In late 1854, John visited England. Alfred though was not there. He had shipped off to explore Malaysia, Borneo, New Guinea and Indonesia on another scientific expedition, one that would last eight years. (Alfred’s books about his adventures would be considered among the century’s best scientific travel books.) When John returned to California the following year, he arrived with his new bride, Mary Elizabeth Webster.

In 1855 Alfred published an essay entitled “On The Law Which Has Regulated The Introduction Of New Species,” which essentially laid out the theory of evolution. Another prominent naturalist of the time, Charles Lyell, even brought it to the attention of Darwin. Three years later, Alfred penned an essay entitled “On The Tendency Of Varieties To Depart Indefinitely From The Original Type,” developing the idea of the survival of the fittest, and sent it to Darwin directly.

Alfred always acknowledged Darwin’s genius and that Darwin had formed the theory of evolution before Alfred; Darwin had simply not published a major work that coalesced his thoughts. Darwin, in turn, did not want it to seem that he had pilfered Alfred’s ideas. He wrote in a letter to Lyell, quoted by Alfred in his autobiography, that “I would far rather burn my whole book, than that he (Wallace) or any other man should think that I had behaved in a paltry spirit.”

Satisfied simply with the knowledge that he had been on the same wavelength as Darwin, Alfred graciously took a backseat and a potentially nasty dispute over evolution’s creation never seriously materialized when in late 1859 Darwin published his epochal On The Origin Of Species. Alfred justly took credit that the publication of his own work had spurred Darwin to write his landmark book.

In an 1863 letter to John, Alfred inquired if his brother had read Darwin’s book and offered to send him a copy if he had not. He proudly added, “I have some little share in the work myself having discovered the same principle on which the work depends, called by Mr. D. ‘Natural Selection,’ and communicated it to him before the work was published.”

Alfred and Darwin became friends and colleagues, whether differing in their opinions or deferring to each other’s expertise. In 1870, Darwin wrote him (quoted in Alfred’s autobiography): “I hope it is a satisfaction to you to reflect–and very few things in my life have been more satisfactory to me–that we have never felt any jealousy towards each other, though in some sense rivals.” When Darwin died in 1882, Alfred was one of his 10 illustrious pallbearers at the Westminster Abbey funeral. For the next 30 years, Alfred Russel Wallace would be the most prominent living champion of Darwin and Darwinism.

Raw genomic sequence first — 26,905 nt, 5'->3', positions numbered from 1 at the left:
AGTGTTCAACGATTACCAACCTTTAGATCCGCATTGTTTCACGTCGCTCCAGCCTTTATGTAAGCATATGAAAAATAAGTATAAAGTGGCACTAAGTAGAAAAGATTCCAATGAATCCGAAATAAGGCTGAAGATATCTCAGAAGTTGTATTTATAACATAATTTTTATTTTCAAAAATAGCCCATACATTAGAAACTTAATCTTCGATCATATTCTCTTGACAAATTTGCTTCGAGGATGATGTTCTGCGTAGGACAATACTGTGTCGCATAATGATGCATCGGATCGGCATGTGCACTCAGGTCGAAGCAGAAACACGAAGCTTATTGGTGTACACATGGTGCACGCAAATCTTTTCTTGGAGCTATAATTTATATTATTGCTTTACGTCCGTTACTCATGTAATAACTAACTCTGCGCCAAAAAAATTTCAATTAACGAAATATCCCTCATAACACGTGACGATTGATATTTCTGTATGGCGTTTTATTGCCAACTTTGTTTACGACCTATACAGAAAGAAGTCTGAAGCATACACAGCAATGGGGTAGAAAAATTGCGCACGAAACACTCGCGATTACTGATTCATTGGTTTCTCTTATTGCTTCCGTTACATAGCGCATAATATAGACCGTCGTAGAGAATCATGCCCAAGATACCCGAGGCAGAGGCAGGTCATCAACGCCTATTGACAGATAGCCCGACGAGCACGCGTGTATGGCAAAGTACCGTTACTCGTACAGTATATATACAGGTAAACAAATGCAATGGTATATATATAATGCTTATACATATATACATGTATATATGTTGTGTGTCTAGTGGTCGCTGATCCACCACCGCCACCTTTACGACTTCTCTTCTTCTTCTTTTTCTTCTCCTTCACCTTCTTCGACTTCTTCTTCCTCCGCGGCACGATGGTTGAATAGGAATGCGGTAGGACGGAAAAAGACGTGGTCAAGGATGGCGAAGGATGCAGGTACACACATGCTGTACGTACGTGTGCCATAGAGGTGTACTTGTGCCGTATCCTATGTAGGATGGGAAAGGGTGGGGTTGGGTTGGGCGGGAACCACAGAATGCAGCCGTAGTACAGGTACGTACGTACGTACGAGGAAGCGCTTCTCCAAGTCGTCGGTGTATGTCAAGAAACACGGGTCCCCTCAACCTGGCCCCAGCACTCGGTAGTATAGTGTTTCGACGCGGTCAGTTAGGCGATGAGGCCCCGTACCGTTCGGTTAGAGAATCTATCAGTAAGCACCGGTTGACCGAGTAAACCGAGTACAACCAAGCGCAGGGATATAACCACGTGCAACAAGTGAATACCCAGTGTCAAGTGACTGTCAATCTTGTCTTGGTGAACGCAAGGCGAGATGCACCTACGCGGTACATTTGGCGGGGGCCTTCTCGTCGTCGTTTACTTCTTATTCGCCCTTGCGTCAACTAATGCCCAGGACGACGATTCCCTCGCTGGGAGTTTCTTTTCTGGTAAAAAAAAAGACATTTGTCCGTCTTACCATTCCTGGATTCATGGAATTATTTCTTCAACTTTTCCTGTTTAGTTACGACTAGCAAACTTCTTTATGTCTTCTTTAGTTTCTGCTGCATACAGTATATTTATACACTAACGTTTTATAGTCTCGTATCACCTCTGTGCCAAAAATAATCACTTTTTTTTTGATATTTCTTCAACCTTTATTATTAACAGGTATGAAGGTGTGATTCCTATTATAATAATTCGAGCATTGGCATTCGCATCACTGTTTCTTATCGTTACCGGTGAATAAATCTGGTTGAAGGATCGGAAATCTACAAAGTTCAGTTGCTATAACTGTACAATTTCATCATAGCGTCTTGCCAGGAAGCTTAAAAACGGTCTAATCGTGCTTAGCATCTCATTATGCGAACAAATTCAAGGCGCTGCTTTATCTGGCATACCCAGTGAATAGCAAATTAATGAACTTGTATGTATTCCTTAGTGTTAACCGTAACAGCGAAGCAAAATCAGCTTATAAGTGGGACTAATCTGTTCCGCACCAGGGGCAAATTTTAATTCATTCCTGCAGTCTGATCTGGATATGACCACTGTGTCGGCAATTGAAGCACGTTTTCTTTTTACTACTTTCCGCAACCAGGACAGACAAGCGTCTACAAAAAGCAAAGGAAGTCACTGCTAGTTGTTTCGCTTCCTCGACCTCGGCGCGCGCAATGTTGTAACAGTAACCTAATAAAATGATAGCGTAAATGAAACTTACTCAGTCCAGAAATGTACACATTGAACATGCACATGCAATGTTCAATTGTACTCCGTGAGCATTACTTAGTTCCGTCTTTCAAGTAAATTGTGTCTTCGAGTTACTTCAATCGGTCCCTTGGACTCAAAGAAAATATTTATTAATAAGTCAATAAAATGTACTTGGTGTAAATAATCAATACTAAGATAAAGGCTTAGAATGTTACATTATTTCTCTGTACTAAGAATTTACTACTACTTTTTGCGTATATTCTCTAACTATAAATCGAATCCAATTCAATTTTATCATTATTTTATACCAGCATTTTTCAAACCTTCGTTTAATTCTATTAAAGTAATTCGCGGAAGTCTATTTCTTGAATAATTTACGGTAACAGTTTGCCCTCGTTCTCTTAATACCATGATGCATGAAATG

As for brother John, he moved to Stockton in 1865 and in 1868 won the elected post of County Surveyor, a position he held for eight years. While Alfred became a well-known socialist, John was a staunch Republican. In an 1893 letter, he wrote Alfred, “I suppose you have heard of the general stagnation of business all over the United States, owing to the Democratic administration.” John was a firm believer in capitalism and the optimistic, free enterprise spirit of America. The divergence in the brothers’ views is evident comparing Alfred’s treatises on what he viewed as the deplorable state of the workingman and a four-page 1892 manuscript Alfred asked John to write on the state of skilled building workers 50 years earlier. As far as John was concerned, the workers of that day had been fairly paid, were compensated for working overtime and surely were able to support their families unless they “lost time through their drunkenness and violence.” He went on to propose that “aggitators (sic) were frequently trying to prove that the lot of the workers were very hard and ought to be ameliorated, but they always failed to point out any feasible method.” In fact, his brother Alfred had become one of those same agitators. He never utilized John’s manuscript. If the political and social philosophies of the two brothers had ever been similar, they surely had by now grown far apart.

In the early 1880s, John became chief engineer/surveyor of the newly formed San Joaquin & Sierra Nevada Railroad. He laid out the line the narrow gauge would take. When the S.J. & S.N.R.R. arrived just across the Calaveras County border in October 1882 on its way east from Lodi, the railroad honored Wallace by naming the town it created after him. But John never owned property in or lived in Wallace.

Unfortunately, the reference volume California Place Names (Erwin G. Gudde, University of California Press, 1969) has the issue of the naming of Wallace completely wrong: “The place was named for an unidentified man by David S. Burson, the founder of the town.” Of course, Burson (Daniel not David) would found Burson in 1884 and had nothing whatsoever to do with the founding of Wallace.

The townsite was officially recorded on January 16, 1883, having been surveyed by the newest surveyor in the Wallace Family, John’s oldest son, John Herbert. Because J.H. Wallace’s name appears on the townsite document, previous local historians assumed that the younger Wallace was therefore the town’s namesake. But recent, more thorough research by this author finally reveals that the town was not named after J.H. Wallace as has been claimed for several decades. The Lodi Sentinel confirms that the railroad intended to honor the father, not the son: “Wallace ex-county surveyor of this county is engineer” (March 4, 1882) and “a station will be located and the nucleus formed of a town to be named Wallace in honor of Mr. Wallace, the engineer whose efficient work as surveyor for the company merits this signal honor” (June 24, 1882).